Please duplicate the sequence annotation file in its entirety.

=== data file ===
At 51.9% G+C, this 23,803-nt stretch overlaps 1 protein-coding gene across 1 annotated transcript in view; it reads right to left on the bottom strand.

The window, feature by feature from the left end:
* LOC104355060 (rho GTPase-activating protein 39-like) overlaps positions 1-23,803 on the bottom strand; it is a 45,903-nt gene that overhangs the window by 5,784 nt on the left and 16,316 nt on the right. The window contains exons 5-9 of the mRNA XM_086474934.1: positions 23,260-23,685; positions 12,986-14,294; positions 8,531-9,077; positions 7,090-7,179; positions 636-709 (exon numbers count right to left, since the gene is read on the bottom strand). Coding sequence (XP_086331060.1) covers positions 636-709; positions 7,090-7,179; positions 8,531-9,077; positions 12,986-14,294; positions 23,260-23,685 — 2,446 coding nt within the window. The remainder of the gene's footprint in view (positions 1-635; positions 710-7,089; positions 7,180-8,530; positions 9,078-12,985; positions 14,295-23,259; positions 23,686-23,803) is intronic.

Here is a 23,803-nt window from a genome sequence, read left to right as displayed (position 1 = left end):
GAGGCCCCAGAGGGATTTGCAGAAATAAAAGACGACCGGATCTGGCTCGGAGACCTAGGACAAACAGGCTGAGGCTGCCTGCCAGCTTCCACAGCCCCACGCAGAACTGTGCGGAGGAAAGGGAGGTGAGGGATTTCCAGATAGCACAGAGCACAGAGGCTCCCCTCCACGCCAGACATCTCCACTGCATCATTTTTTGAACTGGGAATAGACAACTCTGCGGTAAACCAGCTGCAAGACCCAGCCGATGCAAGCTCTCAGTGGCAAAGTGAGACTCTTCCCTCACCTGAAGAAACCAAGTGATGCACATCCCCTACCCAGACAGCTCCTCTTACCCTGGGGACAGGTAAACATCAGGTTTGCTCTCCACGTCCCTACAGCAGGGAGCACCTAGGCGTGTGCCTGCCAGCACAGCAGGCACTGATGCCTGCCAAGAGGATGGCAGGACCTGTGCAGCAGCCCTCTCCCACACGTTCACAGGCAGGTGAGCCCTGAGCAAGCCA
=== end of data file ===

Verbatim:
At 51.9% G+C, this 23,803-nt stretch overlaps 1 protein-coding gene across 1 annotated transcript in view; it reads right to left on the bottom strand.

The window, feature by feature from the left end:
* LOC104355060 (rho GTPase-activating protein 39-like) overlaps positions 1-23,803 on the bottom strand; it is a 45,903-nt gene that overhangs the window by 5,784 nt on the left and 16,316 nt on the right. The window contains exons 5-9 of the mRNA XM_086474934.1: positions 23,260-23,685; positions 12,986-14,294; positions 8,531-9,077; positions 7,090-7,179; positions 636-709 (exon numbers count right to left, since the gene is read on the bottom strand). Coding sequence (XP_086331060.1) covers positions 636-709; positions 7,090-7,179; positions 8,531-9,077; positions 12,986-14,294; positions 23,260-23,685 — 2,446 coding nt within the window. The remainder of the gene's footprint in view (positions 1-635; positions 710-7,089; positions 7,180-8,530; positions 9,078-12,985; positions 14,295-23,259; positions 23,686-23,803) is intronic.

Here is a 23,803-nt window from a genome sequence, read left to right as displayed (position 1 = left end):
GAGGCCCCAGAGGGATTTGCAGAAATAAAAGACGACCGGATCTGGCTCGGAGACCTAGGACAAACAGGCTGAGGCTGCCTGCCAGCTTCCACAGCCCCACGCAGAACTGTGCGGAGGAAAGGGAGGTGAGGGATTTCCAGATAGCACAGAGCACAGAGGCTCCCCTCCACGCCAGACATCTCCACTGCATCATTTTTTGAACTGGGAATAGACAACTCTGCGGTAAACCAGCTGCAAGACCCAGCCGATGCAAGCTCTCAGTGGCAAAGTGAGACTCTTCCCTCACCTGAAGAAACCAAGTGATGCACATCCCCTACCCAGACAGCTCCTCTTACCCTGGGGACAGGTAAACATCAGGTTTGCTCTCCACGTCCCTACAGCAGGGAGCACCTAGGCGTGTGCCTGCCAGCACAGCAGGCACTGATGCCTGCCAAGAGGATGGCAGGACCTGTGCAGCAGCCCTCTCCCACACGTTCACAGGCAGGTGAGCCCTGAGCAAGCCA